Marijuana Business Magazine - January 2017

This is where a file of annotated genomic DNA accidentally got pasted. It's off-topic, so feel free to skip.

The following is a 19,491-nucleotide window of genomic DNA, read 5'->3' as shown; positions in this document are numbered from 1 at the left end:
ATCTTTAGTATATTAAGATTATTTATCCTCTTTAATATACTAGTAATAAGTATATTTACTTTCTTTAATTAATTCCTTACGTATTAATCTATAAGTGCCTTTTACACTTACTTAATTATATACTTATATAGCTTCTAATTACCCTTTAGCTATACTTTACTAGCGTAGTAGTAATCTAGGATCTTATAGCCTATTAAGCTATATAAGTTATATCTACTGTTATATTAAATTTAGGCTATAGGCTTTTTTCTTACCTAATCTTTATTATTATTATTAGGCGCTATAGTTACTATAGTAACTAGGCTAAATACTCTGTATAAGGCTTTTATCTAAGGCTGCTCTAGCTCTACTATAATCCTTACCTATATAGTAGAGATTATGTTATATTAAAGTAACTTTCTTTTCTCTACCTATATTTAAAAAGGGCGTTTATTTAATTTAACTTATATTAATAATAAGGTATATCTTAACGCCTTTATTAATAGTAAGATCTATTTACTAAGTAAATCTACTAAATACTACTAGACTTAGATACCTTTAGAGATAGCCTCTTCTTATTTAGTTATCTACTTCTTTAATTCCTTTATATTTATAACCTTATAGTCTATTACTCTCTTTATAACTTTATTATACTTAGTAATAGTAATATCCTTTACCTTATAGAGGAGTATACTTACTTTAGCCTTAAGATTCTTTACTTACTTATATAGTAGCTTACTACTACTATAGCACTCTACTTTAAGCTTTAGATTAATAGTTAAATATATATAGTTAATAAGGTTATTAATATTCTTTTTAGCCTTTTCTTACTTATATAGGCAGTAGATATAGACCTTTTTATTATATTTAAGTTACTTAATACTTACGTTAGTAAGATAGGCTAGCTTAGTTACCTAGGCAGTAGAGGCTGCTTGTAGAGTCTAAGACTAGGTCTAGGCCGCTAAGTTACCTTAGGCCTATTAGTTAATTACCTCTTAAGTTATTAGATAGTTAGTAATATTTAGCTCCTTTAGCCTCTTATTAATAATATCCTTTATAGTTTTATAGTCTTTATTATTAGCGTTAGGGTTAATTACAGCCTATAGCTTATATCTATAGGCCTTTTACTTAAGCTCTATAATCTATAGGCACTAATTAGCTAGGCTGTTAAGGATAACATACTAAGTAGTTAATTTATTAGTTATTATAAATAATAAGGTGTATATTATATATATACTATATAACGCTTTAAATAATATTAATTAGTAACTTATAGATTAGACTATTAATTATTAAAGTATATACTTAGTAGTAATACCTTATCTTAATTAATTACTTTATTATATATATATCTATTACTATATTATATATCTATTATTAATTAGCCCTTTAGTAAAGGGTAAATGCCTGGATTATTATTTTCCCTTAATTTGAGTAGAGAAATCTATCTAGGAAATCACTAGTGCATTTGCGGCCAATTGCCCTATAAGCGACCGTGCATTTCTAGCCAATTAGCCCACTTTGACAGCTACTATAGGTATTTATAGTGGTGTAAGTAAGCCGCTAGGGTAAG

You’ve held executive roles at some of the biggest brands in the world. What advice can you give on this front to the marijuana industry, where branding is just starting to professionalize? There has to be some demonstration of credibility. If you’re walking around a neighborhood and you see green flags waving and doctors inviting you to come on in to get marijuana, that is not demonstrating credibility. There’s a professionalism that has to surround it, and you have to communicate without sounding like you have an ulterior motive to sell something. And have a serious way of going about that. It’s really about demonstrating credibility by establish- ing which direction you’re going to go – medical or rec- reational – and then creating messaging around it that suits the particular customer you’re going after. Tesla and Apple stores are known for making technol- ogy a centerpiece of the customer experience. What role do you think technology should or shouldn’t play in a retail cannabis store? Are touchscreens helpful, or is it more important to focus on person-to-person interaction? When we first started opening Tesla stores, most peo- ple didn’t know what a Tesla was. So we used technol- ogy to explain it to them, on a touchscreen to answer those questions. The marijuana business can use it the same way. In order for the marijuana industry to thrive going for- ward, it’s probably going to want to recruit more custom- ers. It’s going to want more customers than it already has. And if you’re going to do that, you’re going to have people coming in who don’t have a lot of information. They’re going to be wanting information. What better way to do that than use technology? It builds that credibility. It tells the same story to everyone coming in. It’s not just Smokin’ Joe over in the corner, and if you come in with this question, he has this answer, and the next guy, there’s a different answer. It’s a standardized set of information that you can also have on a website, so you can go home and look on a website and get that exact same information. That starts to bring you around to having trust and confidence in that store and that brand. There’s a consistent story that looks professional. Once your marijuana brand has established credibil- ity, how do you build a customer relationship? Many marijuana businesses are banned by law from track- ing consumer purchases, or don’t want to alienate customers who may be skittish because marijuana is federally illegal. The key is you don’t have a selling motion. You don’t tell people what you want them to know about a car so that they buy a car. You don’t tell them what you want them to know about technology so they buy a computer. You let them discover what it is they want to know, and that is different than trying to close a sale. They’re getting information and getting to know the company and not feeling out of place. So if you create that kind of environment, where people gain information at their pace, it will work. You don’t need to get their email to put on a mailing list. Customers will seek you out. ◆ January 2018 • Marijuana Business Magazine • 17